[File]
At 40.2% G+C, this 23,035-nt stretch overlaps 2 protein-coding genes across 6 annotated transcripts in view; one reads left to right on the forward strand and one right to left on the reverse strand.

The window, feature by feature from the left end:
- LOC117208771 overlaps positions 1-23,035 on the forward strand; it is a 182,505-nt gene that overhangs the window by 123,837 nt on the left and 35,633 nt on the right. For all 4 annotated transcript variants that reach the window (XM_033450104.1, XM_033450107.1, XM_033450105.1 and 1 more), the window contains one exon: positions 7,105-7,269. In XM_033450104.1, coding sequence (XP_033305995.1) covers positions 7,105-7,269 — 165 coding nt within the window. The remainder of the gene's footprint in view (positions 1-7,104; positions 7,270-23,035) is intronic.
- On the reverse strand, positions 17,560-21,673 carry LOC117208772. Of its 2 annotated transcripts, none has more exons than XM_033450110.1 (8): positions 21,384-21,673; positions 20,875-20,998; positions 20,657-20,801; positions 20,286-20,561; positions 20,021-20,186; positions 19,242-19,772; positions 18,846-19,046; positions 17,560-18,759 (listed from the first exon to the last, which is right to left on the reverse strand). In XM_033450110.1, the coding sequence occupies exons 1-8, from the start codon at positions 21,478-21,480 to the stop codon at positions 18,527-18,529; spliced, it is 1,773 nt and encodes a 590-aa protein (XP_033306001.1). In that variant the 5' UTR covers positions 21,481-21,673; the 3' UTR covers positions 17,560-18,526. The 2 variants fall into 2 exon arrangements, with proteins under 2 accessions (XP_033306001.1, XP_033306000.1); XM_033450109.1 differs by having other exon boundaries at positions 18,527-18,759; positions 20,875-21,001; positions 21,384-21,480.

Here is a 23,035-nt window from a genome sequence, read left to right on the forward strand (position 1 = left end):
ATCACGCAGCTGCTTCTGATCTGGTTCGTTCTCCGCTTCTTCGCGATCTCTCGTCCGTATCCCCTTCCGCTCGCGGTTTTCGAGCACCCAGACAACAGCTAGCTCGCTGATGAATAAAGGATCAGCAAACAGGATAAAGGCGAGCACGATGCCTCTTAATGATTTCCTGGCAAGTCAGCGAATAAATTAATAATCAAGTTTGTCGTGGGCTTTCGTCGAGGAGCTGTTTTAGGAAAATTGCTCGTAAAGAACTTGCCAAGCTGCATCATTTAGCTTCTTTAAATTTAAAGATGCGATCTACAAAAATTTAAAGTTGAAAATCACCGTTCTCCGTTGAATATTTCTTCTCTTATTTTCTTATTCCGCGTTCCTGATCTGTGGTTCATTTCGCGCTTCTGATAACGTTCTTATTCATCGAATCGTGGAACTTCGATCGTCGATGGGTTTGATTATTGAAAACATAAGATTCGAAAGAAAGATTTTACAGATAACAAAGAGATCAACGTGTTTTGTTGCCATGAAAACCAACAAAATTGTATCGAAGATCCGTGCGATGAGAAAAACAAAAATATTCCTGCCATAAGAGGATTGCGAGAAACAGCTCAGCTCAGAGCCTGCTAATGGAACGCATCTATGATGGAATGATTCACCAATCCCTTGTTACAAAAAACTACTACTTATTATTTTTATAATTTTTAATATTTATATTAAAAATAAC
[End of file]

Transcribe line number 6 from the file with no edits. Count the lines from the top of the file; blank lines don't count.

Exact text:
ATCACGCAGCTGCTTCTGATCTGGTTCGTTCTCCGCTTCTTCGCGATCTCTCGTCCGTATCCCCTTCCGCTCGCGGTTTTCGAGCACCCAGACAACAGCTAGCTCGCTGATGAATAAAGGATCAGCAAACAGGATAAAGGCGAGCACGATGCCTCTTAATGATTTCCTGGCAAGTCAGCGAATAAATTAATAATCAAGTTTGTCGTGGGCTTTCGTCGAGGAGCTGTTTTAGGAAAATTGCTCGTAAAGAACTTGCCAAGCTGCATCATTTAGCTTCTTTAAATTTAAAGATGCGATCTACAAAAATTTAAAGTTGAAAATCACCGTTCTCCGTTGAATATTTCTTCTCTTATTTTCTTATTCCGCGTTCCTGATCTGTGGTTCATTTCGCGCTTCTGATAACGTTCTTATTCATCGAATCGTGGAACTTCGATCGTCGATGGGTTTGATTATTGAAAACATAAGATTCGAAAGAAAGATTTTACAGATAACAAAGAGATCAACGTGTTTTGTTGCCATGAAAACCAACAAAATTGTATCGAAGATCCGTGCGATGAGAAAAACAAAAATATTCCTGCCATAAGAGGATTGCGAGAAACAGCTCAGCTCAGAGCCTGCTAATGGAACGCATCTATGATGGAATGATTCACCAATCCCTTGTTACAAAAAACTACTACTTATTATTTTTATAATTTTTAATATTTATATTAAAAATAAC